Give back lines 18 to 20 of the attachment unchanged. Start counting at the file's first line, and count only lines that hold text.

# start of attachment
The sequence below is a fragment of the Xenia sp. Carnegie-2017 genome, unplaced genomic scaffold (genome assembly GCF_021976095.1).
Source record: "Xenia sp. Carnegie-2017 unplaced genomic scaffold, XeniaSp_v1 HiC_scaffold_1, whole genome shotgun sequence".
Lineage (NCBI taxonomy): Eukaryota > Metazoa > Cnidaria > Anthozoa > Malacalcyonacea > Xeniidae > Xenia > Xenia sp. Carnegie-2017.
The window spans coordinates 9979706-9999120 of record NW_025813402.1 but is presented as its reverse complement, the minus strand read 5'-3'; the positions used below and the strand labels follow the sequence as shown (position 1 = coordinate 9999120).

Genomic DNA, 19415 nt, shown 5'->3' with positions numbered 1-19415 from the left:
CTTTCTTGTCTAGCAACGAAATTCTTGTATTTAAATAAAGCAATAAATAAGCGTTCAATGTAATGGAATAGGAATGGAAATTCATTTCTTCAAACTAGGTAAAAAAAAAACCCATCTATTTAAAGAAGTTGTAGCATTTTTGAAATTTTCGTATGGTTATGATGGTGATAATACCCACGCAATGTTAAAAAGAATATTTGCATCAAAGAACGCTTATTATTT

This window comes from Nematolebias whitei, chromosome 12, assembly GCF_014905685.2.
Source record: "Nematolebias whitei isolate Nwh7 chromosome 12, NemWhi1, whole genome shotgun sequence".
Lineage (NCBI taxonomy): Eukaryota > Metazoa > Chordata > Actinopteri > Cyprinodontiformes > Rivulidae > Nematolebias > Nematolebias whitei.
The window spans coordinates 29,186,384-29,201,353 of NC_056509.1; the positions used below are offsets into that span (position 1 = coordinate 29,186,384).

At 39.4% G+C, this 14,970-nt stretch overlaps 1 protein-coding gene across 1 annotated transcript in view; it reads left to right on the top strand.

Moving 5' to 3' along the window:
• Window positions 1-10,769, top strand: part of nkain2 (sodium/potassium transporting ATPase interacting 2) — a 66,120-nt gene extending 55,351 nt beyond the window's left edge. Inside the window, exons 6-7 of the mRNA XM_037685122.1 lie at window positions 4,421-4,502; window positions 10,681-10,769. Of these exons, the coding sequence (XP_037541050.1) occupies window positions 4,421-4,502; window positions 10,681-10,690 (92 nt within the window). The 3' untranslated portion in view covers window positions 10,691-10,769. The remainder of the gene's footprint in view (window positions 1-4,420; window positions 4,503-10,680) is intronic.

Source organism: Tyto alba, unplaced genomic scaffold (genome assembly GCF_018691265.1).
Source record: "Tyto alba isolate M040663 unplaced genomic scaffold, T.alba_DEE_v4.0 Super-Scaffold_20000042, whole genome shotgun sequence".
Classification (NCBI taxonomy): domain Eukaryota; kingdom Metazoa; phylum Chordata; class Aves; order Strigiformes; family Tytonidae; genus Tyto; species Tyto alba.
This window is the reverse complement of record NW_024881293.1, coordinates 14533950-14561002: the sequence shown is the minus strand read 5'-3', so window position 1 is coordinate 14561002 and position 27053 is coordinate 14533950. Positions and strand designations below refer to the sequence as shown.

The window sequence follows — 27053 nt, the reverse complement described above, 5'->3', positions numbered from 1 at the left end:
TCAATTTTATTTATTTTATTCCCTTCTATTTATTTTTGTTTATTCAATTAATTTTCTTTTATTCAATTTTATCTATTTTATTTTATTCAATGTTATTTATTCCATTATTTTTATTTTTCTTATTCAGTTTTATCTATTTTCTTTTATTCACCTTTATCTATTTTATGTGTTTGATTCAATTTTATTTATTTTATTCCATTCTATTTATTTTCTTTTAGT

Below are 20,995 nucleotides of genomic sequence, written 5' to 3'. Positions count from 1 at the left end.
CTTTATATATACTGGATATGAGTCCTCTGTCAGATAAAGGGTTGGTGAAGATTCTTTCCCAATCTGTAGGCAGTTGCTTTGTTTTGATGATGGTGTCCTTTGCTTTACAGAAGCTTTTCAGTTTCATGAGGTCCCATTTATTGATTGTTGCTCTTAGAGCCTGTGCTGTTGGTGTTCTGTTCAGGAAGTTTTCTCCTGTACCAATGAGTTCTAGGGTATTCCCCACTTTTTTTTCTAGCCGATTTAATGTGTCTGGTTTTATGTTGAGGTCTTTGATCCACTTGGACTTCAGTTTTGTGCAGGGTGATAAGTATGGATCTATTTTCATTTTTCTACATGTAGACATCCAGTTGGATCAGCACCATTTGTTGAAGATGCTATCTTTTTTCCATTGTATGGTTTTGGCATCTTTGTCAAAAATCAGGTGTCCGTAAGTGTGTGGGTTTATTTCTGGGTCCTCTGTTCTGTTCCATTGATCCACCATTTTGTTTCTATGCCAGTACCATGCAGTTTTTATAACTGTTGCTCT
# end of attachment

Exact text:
The window sequence follows — 27053 nt, the reverse complement described above, 5'->3', positions numbered from 1 at the left end:
TCAATTTTATTTATTTTATTCCCTTCTATTTATTTTTGTTTATTCAATTAATTTTCTTTTATTCAATTTTATCTATTTTATTTTATTCAATGTTATTTATTCCATTATTTTTATTTTTCTTATTCAGTTTTATCTATTTTCTTTTATTCACCTTTATCTATTTTATGTGTTTGATTCAATTTTATTTATTTTATTCCATTCTATTTATTTTCTTTTAGT

Below are 20,995 nucleotides of genomic sequence, written 5' to 3'. Positions count from 1 at the left end.